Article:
As she listened for her heart, she lifted one limb up to look at it. When she saw nothing more than coiled darkness and shifting shadows, she gasped. Her pale arm was no longer there, only the shape of it being held together by some force. It looked like her body or, more accurately, like the shadow of her body.

Merrie lifted and turned her arm slowly, staring at the dark, boiling form with wonder. The rest of her was the same, the shadow of her former self.

Seeing herself as nothing more than animated darkness made her uncomfortable. She let her arm drop out of sight and turned her head to stare at the stream. It was better than looking at the light above her or her own disturbing shape. The stream appeared to be like every other stream she had seen before, though she couldn’t remember much of her time before she was kidnapped, raped, and amputated by a massive thriban named Bass. He had done it at the Paladin Puppy Mill, where he and Tabitha and the others lived.

Then she noticed the plants on both sides of the water. They were wilted and sagging, as if the life had been leeched out of them by the water that streamed past. Even the trees were beginning to droop around it. Whatever was killing them was recent, maybe a day or three she guessed.

Merrie never really grew plants but she had flower gardens by her own house. She remembered how they died during a drought, when she couldn’t get enough water in their planters with her long days. The plants on both sides of the stream were doing the same thing, but there was water, they should have been thriving.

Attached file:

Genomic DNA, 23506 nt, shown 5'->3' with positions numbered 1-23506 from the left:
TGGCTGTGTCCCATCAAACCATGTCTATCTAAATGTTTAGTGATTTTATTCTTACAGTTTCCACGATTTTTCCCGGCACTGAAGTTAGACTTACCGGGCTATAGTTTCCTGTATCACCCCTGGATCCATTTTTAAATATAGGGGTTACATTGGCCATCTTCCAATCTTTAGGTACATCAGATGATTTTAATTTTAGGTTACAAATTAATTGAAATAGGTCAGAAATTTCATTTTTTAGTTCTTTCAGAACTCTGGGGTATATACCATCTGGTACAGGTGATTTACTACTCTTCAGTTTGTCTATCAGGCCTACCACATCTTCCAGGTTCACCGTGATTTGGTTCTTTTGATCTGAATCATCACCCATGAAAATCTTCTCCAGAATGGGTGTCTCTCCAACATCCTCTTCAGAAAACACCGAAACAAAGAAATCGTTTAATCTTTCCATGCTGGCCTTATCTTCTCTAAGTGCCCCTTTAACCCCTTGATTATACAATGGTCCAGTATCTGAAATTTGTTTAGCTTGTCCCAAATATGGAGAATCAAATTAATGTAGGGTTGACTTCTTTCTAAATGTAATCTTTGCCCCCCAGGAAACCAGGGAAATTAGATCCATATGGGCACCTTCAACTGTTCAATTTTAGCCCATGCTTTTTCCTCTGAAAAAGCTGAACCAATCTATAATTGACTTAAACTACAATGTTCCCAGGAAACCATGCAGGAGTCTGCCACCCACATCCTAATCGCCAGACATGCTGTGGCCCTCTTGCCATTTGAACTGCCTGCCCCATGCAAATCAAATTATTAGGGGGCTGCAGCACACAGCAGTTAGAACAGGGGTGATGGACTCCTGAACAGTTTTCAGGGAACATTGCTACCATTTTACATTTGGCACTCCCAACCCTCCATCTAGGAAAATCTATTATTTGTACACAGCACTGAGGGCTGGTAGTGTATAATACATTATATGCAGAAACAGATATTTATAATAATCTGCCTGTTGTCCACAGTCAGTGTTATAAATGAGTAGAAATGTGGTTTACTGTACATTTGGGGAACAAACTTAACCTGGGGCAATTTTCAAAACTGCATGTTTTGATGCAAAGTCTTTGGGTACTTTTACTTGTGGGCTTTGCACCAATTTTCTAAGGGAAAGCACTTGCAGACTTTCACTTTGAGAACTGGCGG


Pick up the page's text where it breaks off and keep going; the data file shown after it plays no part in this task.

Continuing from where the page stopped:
Blinking, she glanced up. The haze around the light was beginning to fade and she could make out burning points of light on a field of darkness. They were stars.

Merrie frowned in confusion. Stars were never that bright, they were never so painfully brilliant that it hurt her eyes. She blinked and focused on them, struggling as if she was staring into the sun itself. It took her a long time to focus on the field of sparkles above her, a familiar sight of stars on a moonless night.

She laughed to herself, though it hurt. She could see in the dark. She remembered how the shadow magic had seeped into her mind and body of over the years. She was able to see in the dark for a long time. Then, whenever that was, the stars were enough to see by but not to blind. She blinked past her tears and looked around.